of the Ice Box- Review by Richard Smith
So, after the 6-part scene setter in the form of
'The Wrong End of Time', Timeslip finally kicks into gear with
'The Time of the Ice Box', a futuristic tale that sets the dark
tone for the rest of the series.
Our accidental travellers, Liz and Simon, find themselves in
the Ice Box, which is carrying out secret longevity and cloning
experiments. Considering this was made for kids in 1970 - a quaint
yet naive era - this was heady stuff. Highlights include family
conflicts between Liz, her mother (both present and future) and
Beth (her cold future self - one of many story twists. Each actress
seems to enjoy the verbal fencing. This is Cheryl Burfield's shining
performance in the same way that as The Year of the Burn Up' would
become Spencer Banks's. Robert Oates, who plays Larry, could easily
have carved out a great career as everybody's favourite cheeky
chappie! The other great performance comes from the whirring computers
in the background - supplied from the sets of Gerry Anderson's
As for the disc itself, there are several plusses and a few questions.
Considering the state of the surviving black and white film recordings,
the people at Carlton have done a superb remastering job (particularly
when compared with the previous VHS releases). The sound and picture
are as clear as one can expect and each episode is complete -
right down to the commercial break captions. The biggest plus
is the inclusion of the only surviving colour segment - part six.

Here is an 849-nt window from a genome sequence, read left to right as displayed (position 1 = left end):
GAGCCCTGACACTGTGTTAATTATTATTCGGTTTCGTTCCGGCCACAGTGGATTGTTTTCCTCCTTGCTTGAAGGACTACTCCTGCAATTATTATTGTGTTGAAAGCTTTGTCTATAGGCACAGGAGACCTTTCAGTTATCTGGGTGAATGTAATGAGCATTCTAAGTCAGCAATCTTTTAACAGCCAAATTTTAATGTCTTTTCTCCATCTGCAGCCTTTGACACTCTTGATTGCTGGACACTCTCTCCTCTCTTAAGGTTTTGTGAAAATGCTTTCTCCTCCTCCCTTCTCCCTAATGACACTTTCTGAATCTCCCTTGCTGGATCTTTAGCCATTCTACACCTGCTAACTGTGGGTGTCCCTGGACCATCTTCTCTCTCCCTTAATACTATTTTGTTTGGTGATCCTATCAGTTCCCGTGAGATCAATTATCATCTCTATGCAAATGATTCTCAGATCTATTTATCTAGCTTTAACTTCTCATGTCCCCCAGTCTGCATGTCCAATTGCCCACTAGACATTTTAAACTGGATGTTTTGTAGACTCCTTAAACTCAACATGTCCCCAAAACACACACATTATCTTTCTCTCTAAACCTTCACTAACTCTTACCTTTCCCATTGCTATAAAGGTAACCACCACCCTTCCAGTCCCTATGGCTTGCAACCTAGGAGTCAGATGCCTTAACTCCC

However, the completists among us may ask "Why no "ATV'"
ident at the start"? Also, might this rare treasure have
been better classed as an extra? Seeing brightly coloured costumes
in the middle of a series of monochrome episodes jar the eyes
severely. This reviewer only has one main gripe. The design of
the disc's menus lack imagination - the episode index would benefit
from a choice of screen grabs to choose from, while the stills
of Liz and Simon have come from another story entirely. The Year
of the Burn Up, to be precise.
The extras on the disc are limited to subtitles and a specially
commissioned location map. Unfortunately, the size of the average
TV screen makes most of the text on it illegible, and it could
have included relevant freeze frames from the show. Still, it
looks colourful. As a whole, the disc satisfies, and Carlton are
to be congratulated for releasing a little-known but fondly remembered
series into the general marketplace.
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